This July, NATO will meet for a key summit in Lithuania, a chance to get leaders together and showcase the alliance’s strength and renewed sense of purpose against the backdrop of Russia’s war against Ukraine. And NATO wants to do this in one very specific way: by welcoming two longtime holdouts, Sweden and Finland, into NATO.
Except right now, Turkish President Recep Erdoğan is threatening to spoil it all.
Erdoğan, specifically, is raising new objections to the ascension of Finland and especially Sweden over what Turkey perceives as the latter’s lax policies toward Kurdistan Workers Party (PKK) and other groups that Turkey deems terrorist organizations. Most recently, Erdoğan has used a far-right politician’s burning of the Quran outside the Turkish embassy in Stockholm to harden his opposition to Sweden’s NATO bid.
All NATO members must approve new ones, so Erdoğan’s opposition is effectively a veto. The Turkish president is not alone in declining support— Hungary’s Viktor Orbán is also holding out, for now — but Erdoğan is seen as the more legitimate roadblock. Erdoğan is flexing his foreign policy power and influence, and seeking to improve his domestic political position, especially ahead of difficult elections this May.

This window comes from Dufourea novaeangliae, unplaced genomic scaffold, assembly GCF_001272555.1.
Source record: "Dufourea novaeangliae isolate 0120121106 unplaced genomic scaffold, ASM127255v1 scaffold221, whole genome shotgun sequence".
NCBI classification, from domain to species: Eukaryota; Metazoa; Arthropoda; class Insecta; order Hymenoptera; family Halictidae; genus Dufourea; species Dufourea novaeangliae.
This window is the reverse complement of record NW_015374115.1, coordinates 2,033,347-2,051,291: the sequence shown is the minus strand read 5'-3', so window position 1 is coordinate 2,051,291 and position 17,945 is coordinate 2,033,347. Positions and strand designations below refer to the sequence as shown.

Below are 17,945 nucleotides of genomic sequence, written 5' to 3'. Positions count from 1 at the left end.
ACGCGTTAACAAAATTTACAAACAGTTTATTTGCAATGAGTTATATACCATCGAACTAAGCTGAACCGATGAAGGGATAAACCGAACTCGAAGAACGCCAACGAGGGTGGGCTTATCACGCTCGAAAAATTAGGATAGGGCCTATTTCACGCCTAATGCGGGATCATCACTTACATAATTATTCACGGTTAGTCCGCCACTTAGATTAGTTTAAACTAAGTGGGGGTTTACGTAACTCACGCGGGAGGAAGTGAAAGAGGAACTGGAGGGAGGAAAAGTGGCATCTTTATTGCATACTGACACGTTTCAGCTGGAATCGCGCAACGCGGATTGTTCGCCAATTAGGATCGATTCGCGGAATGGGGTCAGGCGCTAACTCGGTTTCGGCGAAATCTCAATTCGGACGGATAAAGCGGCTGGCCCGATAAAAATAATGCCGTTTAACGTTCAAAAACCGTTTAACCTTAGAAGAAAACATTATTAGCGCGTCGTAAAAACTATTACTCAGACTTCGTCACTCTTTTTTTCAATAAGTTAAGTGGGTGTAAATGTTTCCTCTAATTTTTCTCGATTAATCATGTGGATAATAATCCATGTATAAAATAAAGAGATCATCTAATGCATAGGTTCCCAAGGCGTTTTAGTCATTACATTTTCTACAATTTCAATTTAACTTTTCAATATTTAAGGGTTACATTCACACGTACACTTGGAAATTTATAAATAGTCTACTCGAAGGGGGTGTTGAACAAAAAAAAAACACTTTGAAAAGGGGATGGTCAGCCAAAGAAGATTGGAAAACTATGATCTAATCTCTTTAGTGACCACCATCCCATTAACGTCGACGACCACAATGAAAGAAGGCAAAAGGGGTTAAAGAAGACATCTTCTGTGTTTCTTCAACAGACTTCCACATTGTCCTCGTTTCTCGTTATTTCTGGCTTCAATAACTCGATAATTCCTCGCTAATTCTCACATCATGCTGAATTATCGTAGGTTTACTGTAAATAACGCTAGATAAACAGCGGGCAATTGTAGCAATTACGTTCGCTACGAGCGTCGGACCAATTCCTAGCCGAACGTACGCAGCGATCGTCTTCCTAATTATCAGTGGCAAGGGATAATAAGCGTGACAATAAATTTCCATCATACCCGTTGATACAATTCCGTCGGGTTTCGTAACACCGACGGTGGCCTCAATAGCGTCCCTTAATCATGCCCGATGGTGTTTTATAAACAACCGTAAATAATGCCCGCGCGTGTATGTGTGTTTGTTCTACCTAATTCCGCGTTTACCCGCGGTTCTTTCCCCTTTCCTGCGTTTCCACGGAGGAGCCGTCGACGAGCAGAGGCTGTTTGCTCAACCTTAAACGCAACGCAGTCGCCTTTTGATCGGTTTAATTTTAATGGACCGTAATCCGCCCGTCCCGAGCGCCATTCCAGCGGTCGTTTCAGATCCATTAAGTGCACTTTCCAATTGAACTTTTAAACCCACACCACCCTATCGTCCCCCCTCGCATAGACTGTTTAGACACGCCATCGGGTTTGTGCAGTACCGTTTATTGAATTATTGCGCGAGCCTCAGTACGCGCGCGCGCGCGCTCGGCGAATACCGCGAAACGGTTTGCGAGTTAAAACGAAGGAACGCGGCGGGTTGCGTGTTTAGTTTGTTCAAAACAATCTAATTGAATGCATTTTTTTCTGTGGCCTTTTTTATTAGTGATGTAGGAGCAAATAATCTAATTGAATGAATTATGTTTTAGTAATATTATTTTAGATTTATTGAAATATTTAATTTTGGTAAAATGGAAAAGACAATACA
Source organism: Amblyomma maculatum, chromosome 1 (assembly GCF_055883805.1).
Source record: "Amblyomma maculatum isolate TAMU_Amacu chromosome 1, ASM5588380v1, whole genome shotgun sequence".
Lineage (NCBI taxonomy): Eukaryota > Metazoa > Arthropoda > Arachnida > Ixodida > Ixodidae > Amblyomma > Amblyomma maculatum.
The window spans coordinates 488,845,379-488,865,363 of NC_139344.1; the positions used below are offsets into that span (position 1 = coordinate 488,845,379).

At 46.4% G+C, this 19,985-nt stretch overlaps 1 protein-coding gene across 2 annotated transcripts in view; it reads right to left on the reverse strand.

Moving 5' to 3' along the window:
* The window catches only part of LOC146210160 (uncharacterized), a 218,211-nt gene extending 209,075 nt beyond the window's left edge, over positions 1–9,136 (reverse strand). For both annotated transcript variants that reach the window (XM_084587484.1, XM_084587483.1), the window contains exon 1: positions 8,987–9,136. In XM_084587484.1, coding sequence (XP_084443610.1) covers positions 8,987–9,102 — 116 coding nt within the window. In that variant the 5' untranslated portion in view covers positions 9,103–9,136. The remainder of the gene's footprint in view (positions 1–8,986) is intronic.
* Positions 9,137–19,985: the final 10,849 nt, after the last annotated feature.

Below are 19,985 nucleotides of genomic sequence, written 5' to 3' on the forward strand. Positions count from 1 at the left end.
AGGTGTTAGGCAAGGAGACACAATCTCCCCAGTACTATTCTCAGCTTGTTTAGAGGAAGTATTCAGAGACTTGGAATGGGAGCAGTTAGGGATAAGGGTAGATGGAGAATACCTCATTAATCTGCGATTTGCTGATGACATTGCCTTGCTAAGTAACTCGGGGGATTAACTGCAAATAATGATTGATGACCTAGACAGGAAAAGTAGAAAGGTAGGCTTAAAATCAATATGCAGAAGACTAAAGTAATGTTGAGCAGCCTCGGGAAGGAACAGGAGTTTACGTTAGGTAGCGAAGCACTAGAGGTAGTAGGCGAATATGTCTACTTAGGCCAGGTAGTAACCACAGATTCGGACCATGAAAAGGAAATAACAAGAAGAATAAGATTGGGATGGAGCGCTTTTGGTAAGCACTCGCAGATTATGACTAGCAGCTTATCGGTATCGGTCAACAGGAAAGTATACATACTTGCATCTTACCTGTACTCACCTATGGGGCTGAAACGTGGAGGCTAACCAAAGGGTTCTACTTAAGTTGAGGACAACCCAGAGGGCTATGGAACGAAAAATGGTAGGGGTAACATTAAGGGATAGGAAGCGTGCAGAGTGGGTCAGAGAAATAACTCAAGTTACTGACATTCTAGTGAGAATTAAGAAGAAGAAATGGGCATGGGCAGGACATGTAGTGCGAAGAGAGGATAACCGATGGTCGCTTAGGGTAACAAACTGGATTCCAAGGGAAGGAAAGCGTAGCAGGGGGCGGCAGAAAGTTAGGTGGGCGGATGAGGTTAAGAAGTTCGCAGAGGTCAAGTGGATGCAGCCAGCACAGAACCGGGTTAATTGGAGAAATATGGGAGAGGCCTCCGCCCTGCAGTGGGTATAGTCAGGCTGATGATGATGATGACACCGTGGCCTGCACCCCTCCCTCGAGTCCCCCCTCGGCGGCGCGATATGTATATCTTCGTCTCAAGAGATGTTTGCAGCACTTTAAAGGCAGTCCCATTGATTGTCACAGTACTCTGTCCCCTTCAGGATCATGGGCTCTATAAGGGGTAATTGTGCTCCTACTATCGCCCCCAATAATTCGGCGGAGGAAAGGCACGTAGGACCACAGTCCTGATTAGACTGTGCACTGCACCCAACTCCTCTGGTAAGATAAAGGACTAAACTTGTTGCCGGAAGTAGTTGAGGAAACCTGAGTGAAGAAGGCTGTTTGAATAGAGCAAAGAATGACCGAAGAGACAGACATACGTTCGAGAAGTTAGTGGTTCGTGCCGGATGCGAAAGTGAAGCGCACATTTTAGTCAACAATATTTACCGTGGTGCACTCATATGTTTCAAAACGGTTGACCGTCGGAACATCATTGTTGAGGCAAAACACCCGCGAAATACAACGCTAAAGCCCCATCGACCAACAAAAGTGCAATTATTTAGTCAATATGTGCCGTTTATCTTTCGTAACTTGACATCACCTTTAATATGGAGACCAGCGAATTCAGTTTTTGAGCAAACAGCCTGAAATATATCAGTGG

“Erdoğan thinks Turkey has leverage. Erdoğan thinks Turkey has justifiable grievances about Sweden’s policies. Erdoğan thinks he has an opportunity to use that leverage to address those grievances in a way that would be good for Turkey’s national interests. And, in addition to all of that, the entire issue is good for Erdoğan politically,” said Nicholas Danforth, editor at War on the Rocks and nonresident senior research fellow at the Hellenic Foundation for European and Foreign Policy.
Given all that, it’s not really surprising this spat over the Nordic countries’ NATO membership is dragging out. But this is also really not how the script was supposed to go — at least according to most of the rest of NATO.
What Turkey says it’s objecting to and why